There are already letters circulating from commercial tenants informing their landlords that they are suspending payment of the rent because they would be unable to meet their obligations as a result of the government's decision.
However, the government's decision to close certain shops and restaurants does not constitute a situation which makes it impossible for the tenant to pay the rent.
It is not unreasonable to expect the lessee to have a financial buffer and/or credit facilities to bridge temporary difficulties. A temporary measure taken by the government does not yet give the tenant the right to charge a - even drastic - decrease in turnover to the landlord.
The impossibility of delivery of specific goods can therefore not be equated with the impossibility of delivery of generic goods (e.g. money). Under Belgian law, on the basis of the adage "genera non pereunt", it is accepted that an undertaking to supply replaceable goods is not made impossible by the mere fact that the goods have disappeared or been destroyed. A defaulting party will therefore never be able to demand that it be released from its obligation to pay on the grounds of force majeure.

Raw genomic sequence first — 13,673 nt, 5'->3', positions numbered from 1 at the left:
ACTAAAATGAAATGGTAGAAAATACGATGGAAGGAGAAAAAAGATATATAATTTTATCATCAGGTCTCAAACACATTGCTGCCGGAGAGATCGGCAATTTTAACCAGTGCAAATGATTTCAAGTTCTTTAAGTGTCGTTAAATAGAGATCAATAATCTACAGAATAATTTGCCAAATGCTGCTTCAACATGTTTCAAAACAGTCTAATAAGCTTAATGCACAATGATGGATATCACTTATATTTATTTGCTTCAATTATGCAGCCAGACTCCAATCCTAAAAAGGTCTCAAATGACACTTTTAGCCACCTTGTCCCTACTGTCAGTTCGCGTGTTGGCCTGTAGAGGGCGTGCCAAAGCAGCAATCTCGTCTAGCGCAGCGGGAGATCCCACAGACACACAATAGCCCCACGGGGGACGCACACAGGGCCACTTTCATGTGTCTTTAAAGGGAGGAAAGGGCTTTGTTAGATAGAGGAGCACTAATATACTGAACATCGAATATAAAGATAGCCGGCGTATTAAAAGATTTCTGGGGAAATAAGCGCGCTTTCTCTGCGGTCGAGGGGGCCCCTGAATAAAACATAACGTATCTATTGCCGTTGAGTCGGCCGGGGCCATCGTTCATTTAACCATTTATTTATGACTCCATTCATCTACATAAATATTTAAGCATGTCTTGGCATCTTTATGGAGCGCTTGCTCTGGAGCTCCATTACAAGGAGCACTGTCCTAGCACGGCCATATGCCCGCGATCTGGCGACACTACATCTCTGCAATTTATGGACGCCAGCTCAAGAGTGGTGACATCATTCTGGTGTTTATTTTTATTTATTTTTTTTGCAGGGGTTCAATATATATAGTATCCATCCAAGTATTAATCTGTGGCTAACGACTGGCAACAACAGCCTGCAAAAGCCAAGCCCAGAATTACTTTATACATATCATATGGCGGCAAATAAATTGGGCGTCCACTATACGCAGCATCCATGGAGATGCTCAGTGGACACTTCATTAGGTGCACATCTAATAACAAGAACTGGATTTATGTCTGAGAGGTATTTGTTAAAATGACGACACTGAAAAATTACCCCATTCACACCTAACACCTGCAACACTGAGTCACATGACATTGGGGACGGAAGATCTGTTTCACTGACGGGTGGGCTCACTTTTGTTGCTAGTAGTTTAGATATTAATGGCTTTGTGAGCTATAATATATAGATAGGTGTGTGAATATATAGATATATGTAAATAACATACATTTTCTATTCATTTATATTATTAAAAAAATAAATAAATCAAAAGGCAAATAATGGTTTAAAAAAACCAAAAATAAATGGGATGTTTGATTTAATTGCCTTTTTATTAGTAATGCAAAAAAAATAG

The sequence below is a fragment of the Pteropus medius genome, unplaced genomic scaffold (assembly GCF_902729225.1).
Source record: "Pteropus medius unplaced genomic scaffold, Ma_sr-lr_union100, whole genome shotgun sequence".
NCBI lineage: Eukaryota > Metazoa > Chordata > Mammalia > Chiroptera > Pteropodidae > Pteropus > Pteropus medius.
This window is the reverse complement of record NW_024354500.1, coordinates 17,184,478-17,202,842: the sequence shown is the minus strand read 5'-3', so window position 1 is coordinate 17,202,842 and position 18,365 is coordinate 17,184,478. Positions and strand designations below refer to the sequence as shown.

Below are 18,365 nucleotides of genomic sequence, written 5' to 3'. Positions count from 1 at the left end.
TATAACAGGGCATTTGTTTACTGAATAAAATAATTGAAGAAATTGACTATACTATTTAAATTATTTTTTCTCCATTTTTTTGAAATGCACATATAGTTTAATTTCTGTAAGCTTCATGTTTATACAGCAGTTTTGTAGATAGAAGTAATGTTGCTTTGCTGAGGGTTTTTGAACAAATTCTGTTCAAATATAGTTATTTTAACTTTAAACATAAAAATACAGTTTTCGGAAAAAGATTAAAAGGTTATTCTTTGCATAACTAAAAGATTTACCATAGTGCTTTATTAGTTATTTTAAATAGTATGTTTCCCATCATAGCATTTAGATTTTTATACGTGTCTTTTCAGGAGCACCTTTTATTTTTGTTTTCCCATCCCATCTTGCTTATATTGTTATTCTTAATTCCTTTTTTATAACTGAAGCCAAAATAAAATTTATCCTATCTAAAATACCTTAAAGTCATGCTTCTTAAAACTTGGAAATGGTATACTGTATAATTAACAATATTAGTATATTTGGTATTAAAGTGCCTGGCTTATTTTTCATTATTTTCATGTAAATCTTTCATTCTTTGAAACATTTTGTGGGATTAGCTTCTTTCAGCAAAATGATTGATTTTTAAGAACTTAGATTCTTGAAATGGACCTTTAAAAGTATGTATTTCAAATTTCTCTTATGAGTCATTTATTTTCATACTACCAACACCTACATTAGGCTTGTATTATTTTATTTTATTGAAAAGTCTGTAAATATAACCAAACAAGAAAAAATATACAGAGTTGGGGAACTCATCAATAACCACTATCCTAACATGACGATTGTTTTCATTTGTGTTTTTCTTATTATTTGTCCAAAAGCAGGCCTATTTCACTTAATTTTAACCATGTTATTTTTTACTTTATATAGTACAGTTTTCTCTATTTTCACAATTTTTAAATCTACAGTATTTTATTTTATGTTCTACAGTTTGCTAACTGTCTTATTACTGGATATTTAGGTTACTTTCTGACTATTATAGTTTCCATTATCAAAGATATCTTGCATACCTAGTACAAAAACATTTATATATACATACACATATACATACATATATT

However, there is no doubt that this will still be a matter for discussion in case law in view of the unseen circumstances as a result of the coronavirus.
If the measures were to remain in place for a longer period of time, it may also be argued that the free enjoyment of the premises by the government order to close them is no longer guaranteed and that this could constitute a situation of force majeure in the course of time. However, this is a dangerous situation since the question then arises as to whether the landlord-owner could also apply this reasoning to the redemption of the mortgage loans.
Last update: 30/04/2020